What is EMDR?

Your mind is a powerful tool capable of sending millions of synapses daily into your body to operate functionally. It can store memories and experiences like data and translates this data into information that governs your operating systems. Our behavior, how we talk to people, the foods we like, how we take our coffee, and our aversion to risk are all decisions linked to how our minds store and process information.

However, when faced with trauma, our mind doesn’t process and filter these experiences the same way. Traumatic events can be so devastating and painful that they may manifest into symptoms that can stunt our personal growth. Physiological effects such as anxiety, a sense of impending doom, heightened heart rate, and trouble concentrating can all be attributed to PTSD or Post Traumatic Stress Disorder.

Fortunately, therapy exists that treats people who experience PTSD or other stress-related symptoms. One such therapy is EMDR, or Eye Movement Desensitization and Reprocessing Therapy. 

EMDR and many other therapies are available on sites like BetterHelp. BetterHelp links people with thousands of licensed professional therapists to get you the help you need. For more information about EMDR, visit BetterHelp.

What is EMDR?

EMDR is a type of therapy that focuses on relieving symptoms deriving from traumatic events using bilateral stimulation and memory reprocessing. 

Traumatic events are not limited to conventional PTSD-qualifying events, such as near-death experiences or losing a loved one. Events such as divorce, family separation, or racially-based threats can also qualify as traumatic events.

EMDR believes that people who’ve experienced trauma are living with unprocessed memories. Unprocessed memories are memories we haven’t digested or analyzed because they’re too painful to confront. EMDR is a way to gain awareness of these unprocessed memories and reprocess them so that they stop taking over our present.

How does EMDR work?

EMDR consists of two components: desensitization and reprocessing. 


Therapists establish a safe environment for patients with breathing exercises and altering ambiance to provide a calming experience. The therapist allows the patient to speak freely, without being forced to talk about their trauma unless they’re ready. Once they feel safe, patients begin to recount their memories at their own pace. In between the recounting, therapists will perform what’s called bilateral stimulation. 

Bilateral stimulation is the practice of using external stimuli in rhythmic patterns. The stimulation consists of simple processes, usually involving the patient following the therapists’ hand move from left to right. This process activates both hemispheres of the brain by focusing on an easy task that focuses on the present.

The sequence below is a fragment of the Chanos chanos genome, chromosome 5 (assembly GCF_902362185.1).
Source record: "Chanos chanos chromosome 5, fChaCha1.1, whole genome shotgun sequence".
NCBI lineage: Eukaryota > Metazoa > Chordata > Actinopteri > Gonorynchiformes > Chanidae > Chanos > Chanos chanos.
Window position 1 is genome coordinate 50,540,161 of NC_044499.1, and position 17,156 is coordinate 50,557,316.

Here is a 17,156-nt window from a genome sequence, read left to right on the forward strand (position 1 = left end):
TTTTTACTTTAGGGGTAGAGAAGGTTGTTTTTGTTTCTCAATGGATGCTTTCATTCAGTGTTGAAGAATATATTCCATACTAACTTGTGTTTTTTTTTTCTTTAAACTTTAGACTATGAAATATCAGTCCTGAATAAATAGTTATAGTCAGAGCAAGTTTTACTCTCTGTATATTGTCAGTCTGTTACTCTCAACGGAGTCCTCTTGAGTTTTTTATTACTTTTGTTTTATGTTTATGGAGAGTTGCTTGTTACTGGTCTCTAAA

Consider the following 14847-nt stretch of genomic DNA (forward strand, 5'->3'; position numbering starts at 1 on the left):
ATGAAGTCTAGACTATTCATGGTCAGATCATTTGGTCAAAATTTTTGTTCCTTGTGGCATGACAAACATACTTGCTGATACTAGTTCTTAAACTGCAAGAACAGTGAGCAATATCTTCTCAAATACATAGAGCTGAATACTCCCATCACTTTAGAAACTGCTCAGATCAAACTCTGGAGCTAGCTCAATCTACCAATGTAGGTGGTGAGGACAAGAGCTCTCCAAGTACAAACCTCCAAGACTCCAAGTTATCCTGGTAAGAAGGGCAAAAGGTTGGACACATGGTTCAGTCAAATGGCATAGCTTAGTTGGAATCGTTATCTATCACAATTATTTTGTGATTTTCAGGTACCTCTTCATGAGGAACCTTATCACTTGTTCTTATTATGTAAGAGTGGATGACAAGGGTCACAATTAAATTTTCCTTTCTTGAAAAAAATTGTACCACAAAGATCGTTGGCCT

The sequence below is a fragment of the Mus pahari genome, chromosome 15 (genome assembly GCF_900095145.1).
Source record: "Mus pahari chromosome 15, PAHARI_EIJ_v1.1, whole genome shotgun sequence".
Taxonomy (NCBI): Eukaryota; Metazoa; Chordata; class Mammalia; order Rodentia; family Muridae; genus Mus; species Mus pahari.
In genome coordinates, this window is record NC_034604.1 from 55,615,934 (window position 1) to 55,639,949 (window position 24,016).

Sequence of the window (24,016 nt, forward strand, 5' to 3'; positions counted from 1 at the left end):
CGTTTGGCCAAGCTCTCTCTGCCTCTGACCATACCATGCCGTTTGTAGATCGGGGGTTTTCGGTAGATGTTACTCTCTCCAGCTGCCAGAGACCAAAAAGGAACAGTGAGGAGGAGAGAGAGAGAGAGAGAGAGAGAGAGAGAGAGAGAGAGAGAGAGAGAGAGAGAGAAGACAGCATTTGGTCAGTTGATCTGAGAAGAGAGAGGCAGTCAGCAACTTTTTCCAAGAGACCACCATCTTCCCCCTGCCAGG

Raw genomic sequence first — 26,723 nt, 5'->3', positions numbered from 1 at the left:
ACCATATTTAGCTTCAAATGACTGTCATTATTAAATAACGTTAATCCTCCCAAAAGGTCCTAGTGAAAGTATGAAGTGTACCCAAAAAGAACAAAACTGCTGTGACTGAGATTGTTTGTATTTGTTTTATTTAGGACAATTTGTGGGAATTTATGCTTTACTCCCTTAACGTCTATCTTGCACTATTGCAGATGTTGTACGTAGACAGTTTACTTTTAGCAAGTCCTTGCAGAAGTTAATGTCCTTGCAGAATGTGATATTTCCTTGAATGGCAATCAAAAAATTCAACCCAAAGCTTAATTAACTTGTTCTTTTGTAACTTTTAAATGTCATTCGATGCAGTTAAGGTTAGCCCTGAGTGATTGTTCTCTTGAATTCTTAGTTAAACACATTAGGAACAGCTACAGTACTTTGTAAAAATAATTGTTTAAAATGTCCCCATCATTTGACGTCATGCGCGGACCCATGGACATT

Once a patient’s symptoms are manageable, therapists ask more profound questions about the event. This guided conversation gives both patient and therapist enough agency to unravel the past and look at events more objectively. 

During this stage, and every step of EMDR, therapists give patients total control. Patients choose how much or little they want to share. This control provides patients the chance to confront their memories without the added pressure of stress or anxiety. 

With their therapist’s help, patients can change their memories’ narratives. This process is the reprocessing process. 

By helping patients confront their memories and letting them understand and restructure the event, EMDR gives patients the tools to take control of their present and future. 

What Are Some Benefits of EMDR?

One significant benefit to EMDR, as opposed to other therapy types, is the length of treatment. Many patients have said they stopped feeling severe symptoms in as little as three sessions. Typically, EMDR sessions can last up to 90 minutes, and sessions usually run for 6-12 meetings.

Here are some more of the benefits of EMDR.

  • Reduced Stress and Anxiety
  • Higher Self-Esteem
  • Treats Depression, Anxiety, and Panic Disorders
  • A healthier alternative to prescription drugs
  • Self-awareness
  • Increased Focus and Concentration
  • Greater Control of Your Life

Final Thoughts

EMDR can help patients make sense of their traumatic experiences. Studies have shown that EMDR helps patients experiencing social anxiety and depression. 

If you’re experiencing symptoms of PTSD or other stress-related disorders, reach out to a licensed therapist for more information.

Marie Miguel Biography

Marie Miguel has been a writing and research expert for nearly a decade, covering a variety of health-related topics. Currently, she is contributing to the expansion and growth of a free online mental health resource with BetterHelp.com. With an interest and dedication to addressing stigmas associated with mental health, she continues to specifically target subjects related to anxiety and depression.

About Carson Derrow

My name is Carson Derrow I'm an entrepreneur, professional blogger, and marketer from Arkansas. I've been writing for startups and small businesses since 2012. I share the latest business news, tools, resources, and marketing tips to help startups and small businesses to grow their business.